“In the Spring a young man's fancy lightly turns to thoughts of love.” So says Alfred, Lord Tennyson in his poem, Locksley Hall. It’s a lovely, emotional passage that tugs at the heartstrings. Unfortunately, if you continue reading the poem, that same young man is apparently betrayed, goes to war, marries some island savage, and sees his world destroyed by the encroachment of technology and modern society. In other words – a typical love story.
According to many traditions, birds are said to choose their mates on the 15th of February. That may explain why the Romans chose that date to celebrate the Lupercalia, when young men would choose a female companion for a year. It seems that the names were sometime drawn out of a hat, and the companionship naturally included sexual relations for that year. Exactly how the relationship progressed after that is not clear. That tradition continued for some 800 years, until party-pooper Pope Gelasius I decided to have young adults choose Saints to emulate for the year.
Most people know that Valentine’s Day is now attributed to the eponymous Saint, but even the ordainer of Saints (the Roman Catholic Church) doesn’t seem clear on who he was. He was either a priest from Terni, Italy or a bishop from that town who was beheaded on February 14th. Unless he wasn’t. He might also have been (instead or additionally) a priest who went to Africa and married couples even though it was forbidden to do so. In any case, we might think it odd to celebrate the beheading of anyone, though the topic might cause married men to consider the plight of the male Praying Mantis.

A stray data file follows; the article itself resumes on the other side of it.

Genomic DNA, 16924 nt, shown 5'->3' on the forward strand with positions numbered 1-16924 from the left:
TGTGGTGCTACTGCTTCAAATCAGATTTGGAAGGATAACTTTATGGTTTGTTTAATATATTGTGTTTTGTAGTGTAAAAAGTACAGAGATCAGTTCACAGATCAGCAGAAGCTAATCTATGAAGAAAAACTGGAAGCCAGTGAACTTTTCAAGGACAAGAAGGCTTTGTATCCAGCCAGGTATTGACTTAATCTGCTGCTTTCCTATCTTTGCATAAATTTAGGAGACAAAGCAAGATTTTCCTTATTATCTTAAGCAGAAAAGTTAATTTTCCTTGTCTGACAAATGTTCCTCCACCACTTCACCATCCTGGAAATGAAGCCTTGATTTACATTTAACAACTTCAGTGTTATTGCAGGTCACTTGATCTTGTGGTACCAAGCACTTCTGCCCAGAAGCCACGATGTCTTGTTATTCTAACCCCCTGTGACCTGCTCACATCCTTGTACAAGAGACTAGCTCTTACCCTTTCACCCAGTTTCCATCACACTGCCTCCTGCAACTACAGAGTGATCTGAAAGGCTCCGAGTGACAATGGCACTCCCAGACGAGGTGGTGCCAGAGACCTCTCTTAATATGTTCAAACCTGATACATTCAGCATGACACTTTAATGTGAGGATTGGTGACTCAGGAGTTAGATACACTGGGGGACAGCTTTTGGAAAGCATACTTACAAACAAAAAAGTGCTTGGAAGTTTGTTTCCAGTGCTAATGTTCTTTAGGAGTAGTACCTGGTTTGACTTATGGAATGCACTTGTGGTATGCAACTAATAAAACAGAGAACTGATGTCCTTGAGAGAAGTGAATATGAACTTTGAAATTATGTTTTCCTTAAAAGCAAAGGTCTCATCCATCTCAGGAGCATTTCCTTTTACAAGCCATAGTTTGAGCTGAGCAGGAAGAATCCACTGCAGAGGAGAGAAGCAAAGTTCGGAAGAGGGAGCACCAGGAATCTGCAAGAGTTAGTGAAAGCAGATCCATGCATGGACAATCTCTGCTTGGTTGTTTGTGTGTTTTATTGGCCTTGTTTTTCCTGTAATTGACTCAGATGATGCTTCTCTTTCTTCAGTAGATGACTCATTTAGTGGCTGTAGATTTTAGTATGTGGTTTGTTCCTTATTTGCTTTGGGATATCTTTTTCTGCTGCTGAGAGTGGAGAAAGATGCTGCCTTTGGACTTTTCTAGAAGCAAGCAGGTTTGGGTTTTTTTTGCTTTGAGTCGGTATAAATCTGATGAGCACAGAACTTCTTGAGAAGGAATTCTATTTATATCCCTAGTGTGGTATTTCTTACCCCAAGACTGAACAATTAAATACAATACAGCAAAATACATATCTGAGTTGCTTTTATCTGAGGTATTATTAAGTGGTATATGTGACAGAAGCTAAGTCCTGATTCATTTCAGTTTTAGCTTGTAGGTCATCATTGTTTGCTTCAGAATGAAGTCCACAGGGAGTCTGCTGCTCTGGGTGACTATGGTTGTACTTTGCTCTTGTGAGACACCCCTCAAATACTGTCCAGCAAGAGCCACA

History suggests that the first Valentine’s Day card was sent by Charles, Duke of Orleans, who wrote a poem to his wife while he was a prisoner of war in England. Though he did NOT get beheaded, he spent 25 years apart from her, then came home to generate 3 children, one of whom became King Louis XII. There is no evidence that his card included a cute saying from a superhero comic-book character, or any solid sugar hearts imprinted with “Be Mine” or “Say Yes”. The latter were supposedly invented about 1866, long before sufficient dental care was available to protect the lovelorn snacker.
This year, I have heard advertisements for some pretty silly Valentine gifts. One company thinks it’s a great idea to get your girl (or guy, I suppose) a giant Teddy Bear – something to snuggle with when you are away. (Something that might be much bigger and more cuddly than you!) The makers of MeUndies thinks matching underwear would be a great idea. There are numerous implications I can think of in this that are inappropriate for a school newspaper. Perhaps the dumbest of all is the ad for Zyppah, the anti-snoring device. Why spend a ton of money on dinner, dancing, and a romantic evening, the pitch-man screams, only to have it all spoiled by your loved-one keeping you awake all night with their hideous snoring? The only obvious solution is to plunk down $250 for a large, goofy-looking rubber mouthpiece that will let them sleep quietly (while you go hug your giant Teddy Bear).
I have frequently stated that I am no expert on the subject of love, but looking at some of these Valentine’s Day items makes me feel a lot better about that. Some of the ideas people have constructed to make the event special are perfectly silly. The reality is that love is not part of an event, and certainly not a once-a-year thing, it is just a simple every day sort of thing. As the Ancient Greeks knew, there are many different types of love (spousal, parental, neighborly, best-buddy, Reese’s cups, etc.) and we haven’t set aside special days for each of them. So, if I’m supposed to offer advice here, the advice is: Don’t wait for one particular day to do important things like tell people you love them. Do it every single day. Maybe there will be fewer beheadings.